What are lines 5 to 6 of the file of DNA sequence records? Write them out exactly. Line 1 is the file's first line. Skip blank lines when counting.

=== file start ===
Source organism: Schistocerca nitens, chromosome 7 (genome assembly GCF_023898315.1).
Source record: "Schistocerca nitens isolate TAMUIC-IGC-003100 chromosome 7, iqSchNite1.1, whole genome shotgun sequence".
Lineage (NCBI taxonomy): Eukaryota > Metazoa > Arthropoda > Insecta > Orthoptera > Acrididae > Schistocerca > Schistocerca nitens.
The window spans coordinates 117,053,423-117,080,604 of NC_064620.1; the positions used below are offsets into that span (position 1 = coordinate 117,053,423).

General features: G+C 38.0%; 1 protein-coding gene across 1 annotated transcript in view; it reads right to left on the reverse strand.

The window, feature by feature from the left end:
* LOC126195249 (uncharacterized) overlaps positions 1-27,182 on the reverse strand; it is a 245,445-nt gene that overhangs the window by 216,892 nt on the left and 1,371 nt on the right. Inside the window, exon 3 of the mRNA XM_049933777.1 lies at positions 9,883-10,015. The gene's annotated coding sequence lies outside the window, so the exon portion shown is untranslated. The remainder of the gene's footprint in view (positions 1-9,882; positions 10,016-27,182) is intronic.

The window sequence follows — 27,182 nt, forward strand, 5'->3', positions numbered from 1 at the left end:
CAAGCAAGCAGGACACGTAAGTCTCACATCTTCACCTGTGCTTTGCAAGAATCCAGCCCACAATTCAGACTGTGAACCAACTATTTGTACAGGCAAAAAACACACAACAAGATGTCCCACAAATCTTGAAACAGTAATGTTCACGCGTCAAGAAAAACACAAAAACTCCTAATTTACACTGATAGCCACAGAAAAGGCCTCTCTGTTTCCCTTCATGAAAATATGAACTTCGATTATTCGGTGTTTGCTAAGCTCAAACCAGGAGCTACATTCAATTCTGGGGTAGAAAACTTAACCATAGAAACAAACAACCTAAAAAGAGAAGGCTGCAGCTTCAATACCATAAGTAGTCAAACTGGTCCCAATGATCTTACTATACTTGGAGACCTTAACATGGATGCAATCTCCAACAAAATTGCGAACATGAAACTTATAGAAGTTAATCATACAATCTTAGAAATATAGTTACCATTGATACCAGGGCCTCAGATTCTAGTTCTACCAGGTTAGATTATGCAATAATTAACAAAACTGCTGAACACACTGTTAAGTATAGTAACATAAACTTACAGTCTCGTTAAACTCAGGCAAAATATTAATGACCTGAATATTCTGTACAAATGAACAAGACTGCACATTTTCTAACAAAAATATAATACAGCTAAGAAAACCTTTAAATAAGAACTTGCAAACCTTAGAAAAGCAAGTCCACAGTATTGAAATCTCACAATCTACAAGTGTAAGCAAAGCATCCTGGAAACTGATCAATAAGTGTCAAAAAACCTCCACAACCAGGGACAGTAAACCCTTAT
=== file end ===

General features: G+C 38.0%; 1 protein-coding gene across 1 annotated transcript in view; it reads right to left on the reverse strand.

The window, feature by feature from the left end: